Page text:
The lights are on
What new ideas the game brings to the table and how well old ideas are presented.
How good a game looks, taking into account any flaws such as bad collision or pop-up.
Does the game’s music and sound effects get you involved or do they make you resolve to always play with the volume down?
Basically, the controller to human interface. The less you think about the hunk of plastic in your hands, the better the playability.
Flat out, just how fun the game is to play. The most important factor in rating a game.
The simplicity of Steep is its biggest advantage – and initially, its biggest deterrent. Letting players loose in a giant playground seemingly has its limitations if you're not intrinsically interested in the four available sports: skiing, snowboarding, paragliding, and wingsuiting. To be honest, I don't have an explicit interest in these sports, so I wondered exactly what the game would have in store for me. But Steep has a charm that transcends that narrow question through its world design, accessible gameplay, and transmission of a certain joie de vivre that itself is a hard concept to create and convey.
Steep's volume of challenges is admirable, as is the scale of its open world, encompassing seven mountains within the European Alps, but it's what the game does with it all that is more impressive. The timed and checkpoint races, trick score-o-ramas, and follow-me events are old hat, but the terrain of the world livens these templates. Jagged crevices that don't look like you could squeeze a quarter between them make you hold your breath as you dive through in your wingsuit. Minefields of snow-covered rocks and moguls launch you in the air and test your timing. These kinds of breathtaking and demanding stretches are not manicured only for preset challenges; wander around freely and you experience plenty of this varied and engaging topography. From here you can create your own events and see those which players you're connected with have come up with themselves.
The navigation tools and options are a vital part of enjoying the world. Players can restart challenges or see the entire world map at any point, and flitting from one thing to the next without loading is part of the fun. Not too long into the game, you can buy helicopter tickets that take you virtually anywhere, and designated drop points not only point you to fun areas but must be found as part of the game's explorer spirit. Also, being able to drop into different points and replay a run makes sure you're diving right into the good stuff. The one tool I wish Steep's world map had is a filter for specific events and locations.
Everything you do in the game contributes to an overall level system broken down into different buckets representing types of experiences like exploration, daredevil-type stuff, tricks, and even biffs. From here you can spend your earned credits on a bunch of customization items like outfits and cosmetic equipment. The system opens up the different mountains, but Steep does a good job of doling out challenges here and there even on mountains that you haven't fully unlocked, so you're not stuck grinding XP at a specific location just to get elsewhere.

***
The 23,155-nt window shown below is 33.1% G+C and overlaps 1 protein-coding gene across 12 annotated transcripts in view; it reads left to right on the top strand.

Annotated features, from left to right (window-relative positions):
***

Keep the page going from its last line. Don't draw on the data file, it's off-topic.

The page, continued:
The gameplay of the sports themselves fits comfortably within Steep's larger, well-crafted structure. All of them are easy to pick up and play and get to the meat of what they're about. Skiing and snowboarding offer a similar experience (it's up to you which you prefer), the wingsuit conveys its death-defying rush, and the paragliding is peaceful but also requires skill. They aren't without their shortcomings, however. I wish you could run faster on foot, there should be a quick reset feature to keep you from tumbling forever down the mountain when you fall, and it's too easy to get stuck on buildings and in some angular parts of the topography. Beyond that, Steep's trick system is about accessibility. It's not a game of Tony Hawk or Skate-style intricacies, and therefore Steep's tricks don't produce the kind of awe or self-satisfaction when performed.
Without the pure granular gratification of its tricks, Steep's feast resides in its many moments. Enjoying a beautiful vista, surviving a suicidal bombing run down the side of a mountain, or uncovering a new area and being rewarded for it – this is what keeps me coming back. One memorable moment was during a seemingly routine paragliding event following an NPC. I normally find these kinds of challenges relatively boring, but in this case I mastered riding the wind gusts up the side of the mountain through dangerous, craggy spires. Upon landing, I warmly reflected on the subtlety of an experience that not only contained tense gameplay and gorgeous scenery, but which elicited a quality of enjoying-the-moment that isn't easy to achieve.
This kind of exalted occurrence can also be found throughout the game in its daring, life-or-death sequences and even the simplicity of earning co-op XP by easily pairing up with up to three real-life friends or strangers and just exploring the world or doing tricks within proximity of each other. I honestly wasn't expecting to find such a harmony with Steep's wide world, but it's definitely there.
For more on the game, take a look at our Test Chamber with it.
This game was reviewed on the PlayStation 4. It also appears on Xbox One and PC.
Email the author Matthew Kato, or follow on Twitter, and Game Informer.